AUSTIN (KXAN) — Dozens of calls rolled into Austin 911 dispatch overnight as temperatures fell and the gusty winds caused weather-related emergencies.

“We did certainly expect to see an increase in hypothermia-type weather-related calls. And we also expected to see some carbon monoxide or toxic exposure type calls,” said Captain Darren Noak with Austin Travis County EMS.

Local medics are used to treating people exposed to extreme heat, but extremely cold, windy weather is something Central Texans are not used to.

“We’re going to figure out – especially with EMS – we’re going to figure out what the most appropriate disposition for you is. Don’t hesitate to call,” said Noak.

ATCEMS was ready with a plan to respond to not only the extreme cold emergency of hypothermia but frostbite as well.

“Some of the more advanced items we have: heat packs that we can use…” Noak said. “And in the most extreme cases, we do have the ability to put IV fluid warmers that would actually administer a warm IV fluid to start internal heating for our more severe hypothermic patients.”

How many cold weather-related calls has ATCEMS responded to so far?

In the 24-hour period from midnight Wednesday night to midnight Thursday leading into Friday morning, ATCEMS medics responded to 359 total 911 incidents.

Of those incidents, 17 were for environmental exposures. ATCEMS did not respond to any calls for carbon monoxide exposures.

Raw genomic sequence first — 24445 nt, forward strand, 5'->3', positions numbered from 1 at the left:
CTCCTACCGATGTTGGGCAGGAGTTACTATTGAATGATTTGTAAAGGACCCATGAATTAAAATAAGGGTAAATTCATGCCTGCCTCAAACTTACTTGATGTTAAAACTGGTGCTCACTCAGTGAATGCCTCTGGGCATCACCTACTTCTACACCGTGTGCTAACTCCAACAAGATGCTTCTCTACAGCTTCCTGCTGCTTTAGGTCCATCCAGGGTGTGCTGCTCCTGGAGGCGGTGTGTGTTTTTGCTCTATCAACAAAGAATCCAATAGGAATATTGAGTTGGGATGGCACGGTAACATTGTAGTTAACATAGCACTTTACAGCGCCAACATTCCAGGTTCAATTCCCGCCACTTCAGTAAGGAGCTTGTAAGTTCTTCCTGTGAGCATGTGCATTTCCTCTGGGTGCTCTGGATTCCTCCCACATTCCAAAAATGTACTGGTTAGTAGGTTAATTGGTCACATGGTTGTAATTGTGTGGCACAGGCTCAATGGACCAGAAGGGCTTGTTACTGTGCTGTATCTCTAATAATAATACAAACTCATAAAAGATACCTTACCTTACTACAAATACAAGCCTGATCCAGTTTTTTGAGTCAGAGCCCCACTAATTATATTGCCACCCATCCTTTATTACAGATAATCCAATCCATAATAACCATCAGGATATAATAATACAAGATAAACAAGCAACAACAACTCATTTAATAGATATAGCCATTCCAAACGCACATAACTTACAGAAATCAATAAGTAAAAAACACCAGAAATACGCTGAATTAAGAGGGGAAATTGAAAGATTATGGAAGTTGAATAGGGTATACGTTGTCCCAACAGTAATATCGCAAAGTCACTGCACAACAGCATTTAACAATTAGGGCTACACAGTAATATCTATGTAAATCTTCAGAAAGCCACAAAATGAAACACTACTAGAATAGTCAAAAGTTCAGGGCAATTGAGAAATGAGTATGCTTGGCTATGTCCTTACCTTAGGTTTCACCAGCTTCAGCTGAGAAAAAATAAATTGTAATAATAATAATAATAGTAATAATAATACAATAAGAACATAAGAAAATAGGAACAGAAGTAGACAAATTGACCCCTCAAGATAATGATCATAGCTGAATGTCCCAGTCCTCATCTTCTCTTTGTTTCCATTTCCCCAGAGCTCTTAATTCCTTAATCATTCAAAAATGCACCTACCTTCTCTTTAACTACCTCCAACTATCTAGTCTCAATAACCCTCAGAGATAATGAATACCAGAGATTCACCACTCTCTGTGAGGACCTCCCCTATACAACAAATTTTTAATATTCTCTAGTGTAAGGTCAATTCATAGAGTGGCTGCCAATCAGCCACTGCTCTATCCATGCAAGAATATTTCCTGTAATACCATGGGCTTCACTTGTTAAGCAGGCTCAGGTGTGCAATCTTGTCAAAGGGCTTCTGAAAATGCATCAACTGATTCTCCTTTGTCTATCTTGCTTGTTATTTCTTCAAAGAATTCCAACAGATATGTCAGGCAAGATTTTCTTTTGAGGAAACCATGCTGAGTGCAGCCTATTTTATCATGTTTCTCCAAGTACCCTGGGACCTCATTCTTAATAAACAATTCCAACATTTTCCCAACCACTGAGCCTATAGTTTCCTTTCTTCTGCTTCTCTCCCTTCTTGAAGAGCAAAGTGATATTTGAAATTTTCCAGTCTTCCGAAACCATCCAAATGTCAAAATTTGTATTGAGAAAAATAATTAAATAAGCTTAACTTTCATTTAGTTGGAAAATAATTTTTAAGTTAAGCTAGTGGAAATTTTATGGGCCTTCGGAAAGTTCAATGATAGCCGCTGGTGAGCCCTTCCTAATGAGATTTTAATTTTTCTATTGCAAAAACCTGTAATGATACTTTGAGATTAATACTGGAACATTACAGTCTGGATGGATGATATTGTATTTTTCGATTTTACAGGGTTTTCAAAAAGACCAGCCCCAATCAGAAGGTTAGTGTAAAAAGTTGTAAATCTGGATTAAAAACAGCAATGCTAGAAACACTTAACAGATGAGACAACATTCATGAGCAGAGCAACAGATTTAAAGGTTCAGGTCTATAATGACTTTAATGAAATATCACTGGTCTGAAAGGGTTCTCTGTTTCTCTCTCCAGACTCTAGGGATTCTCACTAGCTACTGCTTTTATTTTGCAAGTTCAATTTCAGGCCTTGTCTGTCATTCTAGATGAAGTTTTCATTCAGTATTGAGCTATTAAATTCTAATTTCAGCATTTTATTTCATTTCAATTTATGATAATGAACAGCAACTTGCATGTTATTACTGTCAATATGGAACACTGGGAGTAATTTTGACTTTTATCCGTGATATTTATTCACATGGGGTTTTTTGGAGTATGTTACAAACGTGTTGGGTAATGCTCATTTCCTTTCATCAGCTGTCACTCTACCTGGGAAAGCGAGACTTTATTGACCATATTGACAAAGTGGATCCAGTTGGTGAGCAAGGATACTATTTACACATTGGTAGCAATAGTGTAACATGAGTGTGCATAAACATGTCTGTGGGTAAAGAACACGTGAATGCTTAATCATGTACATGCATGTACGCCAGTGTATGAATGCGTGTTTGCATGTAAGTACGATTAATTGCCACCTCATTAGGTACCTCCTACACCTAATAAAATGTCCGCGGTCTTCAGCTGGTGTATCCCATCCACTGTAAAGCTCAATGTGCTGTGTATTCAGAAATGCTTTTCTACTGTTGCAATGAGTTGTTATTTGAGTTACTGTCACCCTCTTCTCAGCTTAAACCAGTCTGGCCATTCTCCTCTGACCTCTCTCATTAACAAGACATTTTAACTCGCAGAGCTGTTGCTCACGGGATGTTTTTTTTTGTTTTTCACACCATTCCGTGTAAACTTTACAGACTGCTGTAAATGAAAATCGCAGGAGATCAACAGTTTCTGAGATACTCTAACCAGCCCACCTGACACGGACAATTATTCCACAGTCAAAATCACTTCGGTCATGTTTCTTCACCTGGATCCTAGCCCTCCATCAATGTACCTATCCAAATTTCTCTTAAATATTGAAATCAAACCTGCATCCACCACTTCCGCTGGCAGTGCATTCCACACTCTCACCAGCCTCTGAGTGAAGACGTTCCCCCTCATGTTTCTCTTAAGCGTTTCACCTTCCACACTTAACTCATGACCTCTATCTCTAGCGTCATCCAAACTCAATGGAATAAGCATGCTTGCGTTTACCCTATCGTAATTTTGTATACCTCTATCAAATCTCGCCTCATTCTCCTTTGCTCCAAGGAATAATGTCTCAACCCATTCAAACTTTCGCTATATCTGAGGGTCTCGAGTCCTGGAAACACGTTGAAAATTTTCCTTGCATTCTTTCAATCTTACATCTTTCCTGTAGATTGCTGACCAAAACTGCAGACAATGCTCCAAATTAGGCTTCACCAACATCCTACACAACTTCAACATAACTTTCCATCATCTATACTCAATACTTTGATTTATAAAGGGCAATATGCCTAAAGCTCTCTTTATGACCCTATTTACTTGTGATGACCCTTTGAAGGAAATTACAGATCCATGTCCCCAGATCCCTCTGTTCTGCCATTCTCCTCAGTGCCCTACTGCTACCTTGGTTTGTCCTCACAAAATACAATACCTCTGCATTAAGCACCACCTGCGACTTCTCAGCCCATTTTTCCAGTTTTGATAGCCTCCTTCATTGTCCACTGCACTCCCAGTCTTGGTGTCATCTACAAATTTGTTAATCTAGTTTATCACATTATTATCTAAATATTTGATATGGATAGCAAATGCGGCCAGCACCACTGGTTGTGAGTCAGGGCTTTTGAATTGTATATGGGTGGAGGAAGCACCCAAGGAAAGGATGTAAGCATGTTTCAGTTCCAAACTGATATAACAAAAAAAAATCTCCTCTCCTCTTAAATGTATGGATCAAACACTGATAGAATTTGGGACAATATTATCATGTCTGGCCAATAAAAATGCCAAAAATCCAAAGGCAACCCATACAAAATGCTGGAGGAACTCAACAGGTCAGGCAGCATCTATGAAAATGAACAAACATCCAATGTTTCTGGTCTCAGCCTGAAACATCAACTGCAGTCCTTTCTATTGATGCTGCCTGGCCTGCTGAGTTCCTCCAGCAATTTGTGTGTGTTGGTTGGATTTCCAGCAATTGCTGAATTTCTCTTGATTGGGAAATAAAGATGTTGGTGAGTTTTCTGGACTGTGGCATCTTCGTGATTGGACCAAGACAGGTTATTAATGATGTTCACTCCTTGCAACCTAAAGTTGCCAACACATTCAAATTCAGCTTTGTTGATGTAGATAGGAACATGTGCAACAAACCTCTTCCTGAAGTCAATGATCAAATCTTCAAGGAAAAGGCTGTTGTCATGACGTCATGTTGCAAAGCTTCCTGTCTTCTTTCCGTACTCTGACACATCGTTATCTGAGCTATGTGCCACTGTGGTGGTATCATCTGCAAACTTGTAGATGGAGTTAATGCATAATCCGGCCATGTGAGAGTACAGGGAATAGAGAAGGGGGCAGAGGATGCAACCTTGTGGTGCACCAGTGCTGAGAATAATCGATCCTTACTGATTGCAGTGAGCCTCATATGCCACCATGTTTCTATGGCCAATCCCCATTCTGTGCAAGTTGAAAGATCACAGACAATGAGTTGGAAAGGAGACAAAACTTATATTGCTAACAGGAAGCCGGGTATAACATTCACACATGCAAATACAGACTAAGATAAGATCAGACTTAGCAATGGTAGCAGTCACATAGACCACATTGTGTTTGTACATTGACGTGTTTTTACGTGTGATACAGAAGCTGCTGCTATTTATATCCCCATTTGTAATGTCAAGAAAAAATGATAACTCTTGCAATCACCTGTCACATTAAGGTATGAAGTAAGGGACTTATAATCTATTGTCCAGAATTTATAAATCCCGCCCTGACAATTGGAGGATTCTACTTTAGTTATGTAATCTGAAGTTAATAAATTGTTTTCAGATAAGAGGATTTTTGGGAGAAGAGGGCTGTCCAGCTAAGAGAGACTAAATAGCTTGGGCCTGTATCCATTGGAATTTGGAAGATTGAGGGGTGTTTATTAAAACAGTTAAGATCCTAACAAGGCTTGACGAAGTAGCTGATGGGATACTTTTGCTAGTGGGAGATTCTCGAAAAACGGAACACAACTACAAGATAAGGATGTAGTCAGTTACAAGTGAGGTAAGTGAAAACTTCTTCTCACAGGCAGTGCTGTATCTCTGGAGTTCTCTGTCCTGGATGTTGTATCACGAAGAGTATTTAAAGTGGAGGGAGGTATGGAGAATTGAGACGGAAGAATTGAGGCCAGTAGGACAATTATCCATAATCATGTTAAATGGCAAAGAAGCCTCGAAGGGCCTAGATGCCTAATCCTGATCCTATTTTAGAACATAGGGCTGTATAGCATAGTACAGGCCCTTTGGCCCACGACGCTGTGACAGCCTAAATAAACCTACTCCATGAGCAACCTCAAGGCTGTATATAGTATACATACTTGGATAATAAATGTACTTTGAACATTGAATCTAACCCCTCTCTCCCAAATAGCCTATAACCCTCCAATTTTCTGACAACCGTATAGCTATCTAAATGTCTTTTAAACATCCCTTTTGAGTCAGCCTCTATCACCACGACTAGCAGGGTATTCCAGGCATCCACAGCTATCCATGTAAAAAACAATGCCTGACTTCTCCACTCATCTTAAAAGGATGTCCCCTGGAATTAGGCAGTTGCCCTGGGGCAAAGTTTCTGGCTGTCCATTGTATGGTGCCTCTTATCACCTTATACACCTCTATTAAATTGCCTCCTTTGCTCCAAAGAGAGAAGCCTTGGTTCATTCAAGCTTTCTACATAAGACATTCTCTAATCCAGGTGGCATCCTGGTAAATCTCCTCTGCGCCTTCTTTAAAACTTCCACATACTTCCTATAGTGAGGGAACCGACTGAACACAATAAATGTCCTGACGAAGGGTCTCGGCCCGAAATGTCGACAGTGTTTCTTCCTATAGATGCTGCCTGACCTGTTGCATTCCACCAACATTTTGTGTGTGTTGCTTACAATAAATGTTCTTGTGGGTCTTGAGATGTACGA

The ATCEMS Integrated Services Team, in collaboration with Homeless Outreach Street Team (HOST), proactively visited with persons experiencing homelessness and through those efforts, they were able to move 300-400 unhoused individuals via CapMetro to the Cold Weather Shelter intake processing center, according to ATCEMS.

ATCEMS single responder units directly transported 28 people and 4 dogs to CWS or Warming Centers. Only one system ambulance was used for transport to a CWS.

ATCEMS said some individuals made the decision not to relocate. In those instances, the location of these individuals was recorded via What3Words App and routine follow-ups are being made to verify if anyone has changed their mind about relocating to the provided facilities.

If you are experiencing symptoms of frostbite, ATCEMS has some advice:

“Get into a warm environment, change out of those cold clothes. With exposures to your extremities [like fingers and toes], you can certainly run those under warm water, not hot water,” said Noak. “Put those extremities under your clothing and close to your skin to try to rewarm those. You can bundle up with blankets and just kind of rewarm yourself that way.”